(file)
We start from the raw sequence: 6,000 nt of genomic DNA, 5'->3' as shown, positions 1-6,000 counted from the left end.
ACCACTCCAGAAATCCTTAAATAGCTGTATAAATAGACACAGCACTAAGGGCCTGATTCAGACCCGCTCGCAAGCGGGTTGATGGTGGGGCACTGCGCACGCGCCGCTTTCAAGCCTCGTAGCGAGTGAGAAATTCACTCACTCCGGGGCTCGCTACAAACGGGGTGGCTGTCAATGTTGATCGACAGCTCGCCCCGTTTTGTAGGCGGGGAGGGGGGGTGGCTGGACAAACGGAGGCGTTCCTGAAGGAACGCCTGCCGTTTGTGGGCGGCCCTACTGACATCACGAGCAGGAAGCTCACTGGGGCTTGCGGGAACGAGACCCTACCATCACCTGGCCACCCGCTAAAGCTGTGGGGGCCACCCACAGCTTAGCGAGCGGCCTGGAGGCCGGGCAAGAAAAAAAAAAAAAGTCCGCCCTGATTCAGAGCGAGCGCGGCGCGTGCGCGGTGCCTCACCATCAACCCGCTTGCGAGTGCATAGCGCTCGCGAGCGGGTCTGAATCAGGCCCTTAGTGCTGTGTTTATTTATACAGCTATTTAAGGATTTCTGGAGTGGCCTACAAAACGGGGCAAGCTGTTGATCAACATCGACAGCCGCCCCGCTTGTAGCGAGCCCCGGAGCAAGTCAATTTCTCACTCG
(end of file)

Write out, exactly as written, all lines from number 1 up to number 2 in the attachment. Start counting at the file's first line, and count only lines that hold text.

We start from the raw sequence: 6,000 nt of genomic DNA, 5'->3' as shown, positions 1-6,000 counted from the left end.
ACCACTCCAGAAATCCTTAAATAGCTGTATAAATAGACACAGCACTAAGGGCCTGATTCAGACCCGCTCGCAAGCGGGTTGATGGTGGGGCACTGCGCACGCGCCGCTTTCAAGCCTCGTAGCGAGTGAGAAATTCACTCACTCCGGGGCTCGCTACAAACGGGGTGGCTGTCAATGTTGATCGACAGCTCGCCCCGTTTTGTAGGCGGGGAGGGGGGGTGGCTGGACAAACGGAGGCGTTCCTGAAGGAACGCCTGCCGTTTGTGGGCGGCCCTACTGACATCACGAGCAGGAAGCTCACTGGGGCTTGCGGGAACGAGACCCTACCATCACCTGGCCACCCGCTAAAGCTGTGGGGGCCACCCACAGCTTAGCGAGCGGCCTGGAGGCCGGGCAAGAAAAAAAAAAAAAGTCCGCCCTGATTCAGAGCGAGCGCGGCGCGTGCGCGGTGCCTCACCATCAACCCGCTTGCGAGTGCATAGCGCTCGCGAGCGGGTCTGAATCAGGCCCTTAGTGCTGTGTTTATTTATACAGCTATTTAAGGATTTCTGGAGTGGCCTACAAAACGGGGCAAGCTGTTGATCAACATCGACAGCCGCCCCGCTTGTAGCGAGCCCCGGAGCAAGTCAATTTCTCACTCG